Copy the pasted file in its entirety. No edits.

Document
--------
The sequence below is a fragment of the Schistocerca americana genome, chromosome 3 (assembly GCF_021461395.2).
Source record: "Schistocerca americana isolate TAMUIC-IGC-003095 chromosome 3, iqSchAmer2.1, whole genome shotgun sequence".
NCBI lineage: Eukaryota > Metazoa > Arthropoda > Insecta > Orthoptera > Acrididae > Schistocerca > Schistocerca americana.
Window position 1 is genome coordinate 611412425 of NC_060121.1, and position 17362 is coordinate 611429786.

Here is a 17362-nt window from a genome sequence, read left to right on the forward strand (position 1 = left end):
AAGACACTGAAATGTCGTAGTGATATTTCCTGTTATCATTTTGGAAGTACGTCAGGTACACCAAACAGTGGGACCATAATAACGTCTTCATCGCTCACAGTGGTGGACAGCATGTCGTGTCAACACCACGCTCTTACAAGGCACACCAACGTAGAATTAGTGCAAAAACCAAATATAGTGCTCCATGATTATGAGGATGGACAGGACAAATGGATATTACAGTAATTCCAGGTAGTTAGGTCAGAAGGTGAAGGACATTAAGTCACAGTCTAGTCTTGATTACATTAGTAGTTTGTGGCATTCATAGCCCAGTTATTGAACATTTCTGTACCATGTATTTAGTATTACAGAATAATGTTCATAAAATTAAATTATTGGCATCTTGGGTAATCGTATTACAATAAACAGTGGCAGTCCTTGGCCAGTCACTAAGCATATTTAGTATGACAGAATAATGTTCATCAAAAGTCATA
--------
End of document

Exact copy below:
The sequence below is a fragment of the Schistocerca americana genome, chromosome 3 (assembly GCF_021461395.2).
Source record: "Schistocerca americana isolate TAMUIC-IGC-003095 chromosome 3, iqSchAmer2.1, whole genome shotgun sequence".
NCBI lineage: Eukaryota > Metazoa > Arthropoda > Insecta > Orthoptera > Acrididae > Schistocerca > Schistocerca americana.
Window position 1 is genome coordinate 611412425 of NC_060121.1, and position 17362 is coordinate 611429786.

Here is a 17362-nt window from a genome sequence, read left to right on the forward strand (position 1 = left end):
AAGACACTGAAATGTCGTAGTGATATTTCCTGTTATCATTTTGGAAGTACGTCAGGTACACCAAACAGTGGGACCATAATAACGTCTTCATCGCTCACAGTGGTGGACAGCATGTCGTGTCAACACCACGCTCTTACAAGGCACACCAACGTAGAATTAGTGCAAAAACCAAATATAGTGCTCCATGATTATGAGGATGGACAGGACAAATGGATATTACAGTAATTCCAGGTAGTTAGGTCAGAAGGTGAAGGACATTAAGTCACAGTCTAGTCTTGATTACATTAGTAGTTTGTGGCATTCATAGCCCAGTTATTGAACATTTCTGTACCATGTATTTAGTATTACAGAATAATGTTCATAAAATTAAATTATTGGCATCTTGGGTAATCGTATTACAATAAACAGTGGCAGTCCTTGGCCAGTCACTAAGCATATTTAGTATGACAGAATAATGTTCATCAAAAGTCATA